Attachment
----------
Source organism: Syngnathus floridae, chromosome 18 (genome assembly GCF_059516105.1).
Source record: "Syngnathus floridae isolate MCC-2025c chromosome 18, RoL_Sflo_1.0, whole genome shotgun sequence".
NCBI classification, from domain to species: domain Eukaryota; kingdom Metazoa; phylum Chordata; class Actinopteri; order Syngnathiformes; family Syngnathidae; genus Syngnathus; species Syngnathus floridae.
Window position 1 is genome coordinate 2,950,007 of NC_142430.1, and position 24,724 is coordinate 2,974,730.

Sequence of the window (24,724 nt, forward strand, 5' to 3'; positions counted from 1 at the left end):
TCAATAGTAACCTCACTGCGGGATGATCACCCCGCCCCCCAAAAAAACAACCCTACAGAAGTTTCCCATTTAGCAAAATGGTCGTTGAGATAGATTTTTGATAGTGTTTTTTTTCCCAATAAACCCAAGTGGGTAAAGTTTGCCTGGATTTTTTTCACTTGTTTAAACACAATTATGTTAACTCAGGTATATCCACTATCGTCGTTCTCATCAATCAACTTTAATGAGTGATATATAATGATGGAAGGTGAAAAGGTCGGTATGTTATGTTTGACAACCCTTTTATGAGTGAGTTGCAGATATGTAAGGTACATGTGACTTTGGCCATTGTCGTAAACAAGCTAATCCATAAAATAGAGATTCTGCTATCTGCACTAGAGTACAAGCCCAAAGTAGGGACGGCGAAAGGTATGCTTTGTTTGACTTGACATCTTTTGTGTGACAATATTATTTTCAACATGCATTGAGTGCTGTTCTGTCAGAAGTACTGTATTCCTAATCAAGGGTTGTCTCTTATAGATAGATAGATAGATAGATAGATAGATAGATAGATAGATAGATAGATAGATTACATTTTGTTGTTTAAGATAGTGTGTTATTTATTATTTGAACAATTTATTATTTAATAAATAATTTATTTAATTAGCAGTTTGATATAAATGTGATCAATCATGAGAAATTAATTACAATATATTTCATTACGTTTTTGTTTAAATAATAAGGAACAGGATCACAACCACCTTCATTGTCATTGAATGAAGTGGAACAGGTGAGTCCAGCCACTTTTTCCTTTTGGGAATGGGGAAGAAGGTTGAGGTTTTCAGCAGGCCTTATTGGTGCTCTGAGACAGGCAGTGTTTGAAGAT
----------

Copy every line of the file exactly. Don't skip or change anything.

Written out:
Source organism: Syngnathus floridae, chromosome 18 (genome assembly GCF_059516105.1).
Source record: "Syngnathus floridae isolate MCC-2025c chromosome 18, RoL_Sflo_1.0, whole genome shotgun sequence".
NCBI classification, from domain to species: domain Eukaryota; kingdom Metazoa; phylum Chordata; class Actinopteri; order Syngnathiformes; family Syngnathidae; genus Syngnathus; species Syngnathus floridae.
Window position 1 is genome coordinate 2,950,007 of NC_142430.1, and position 24,724 is coordinate 2,974,730.

Sequence of the window (24,724 nt, forward strand, 5' to 3'; positions counted from 1 at the left end):
TCAATAGTAACCTCACTGCGGGATGATCACCCCGCCCCCCAAAAAAACAACCCTACAGAAGTTTCCCATTTAGCAAAATGGTCGTTGAGATAGATTTTTGATAGTGTTTTTTTTCCCAATAAACCCAAGTGGGTAAAGTTTGCCTGGATTTTTTTCACTTGTTTAAACACAATTATGTTAACTCAGGTATATCCACTATCGTCGTTCTCATCAATCAACTTTAATGAGTGATATATAATGATGGAAGGTGAAAAGGTCGGTATGTTATGTTTGACAACCCTTTTATGAGTGAGTTGCAGATATGTAAGGTACATGTGACTTTGGCCATTGTCGTAAACAAGCTAATCCATAAAATAGAGATTCTGCTATCTGCACTAGAGTACAAGCCCAAAGTAGGGACGGCGAAAGGTATGCTTTGTTTGACTTGACATCTTTTGTGTGACAATATTATTTTCAACATGCATTGAGTGCTGTTCTGTCAGAAGTACTGTATTCCTAATCAAGGGTTGTCTCTTATAGATAGATAGATAGATAGATAGATAGATAGATAGATAGATAGATAGATAGATTACATTTTGTTGTTTAAGATAGTGTGTTATTTATTATTTGAACAATTTATTATTTAATAAATAATTTATTTAATTAGCAGTTTGATATAAATGTGATCAATCATGAGAAATTAATTACAATATATTTCATTACGTTTTTGTTTAAATAATAAGGAACAGGATCACAACCACCTTCATTGTCATTGAATGAAGTGGAACAGGTGAGTCCAGCCACTTTTTCCTTTTGGGAATGGGGAAGAAGGTTGAGGTTTTCAGCAGGCCTTATTGGTGCTCTGAGACAGGCAGTGTTTGAAGAT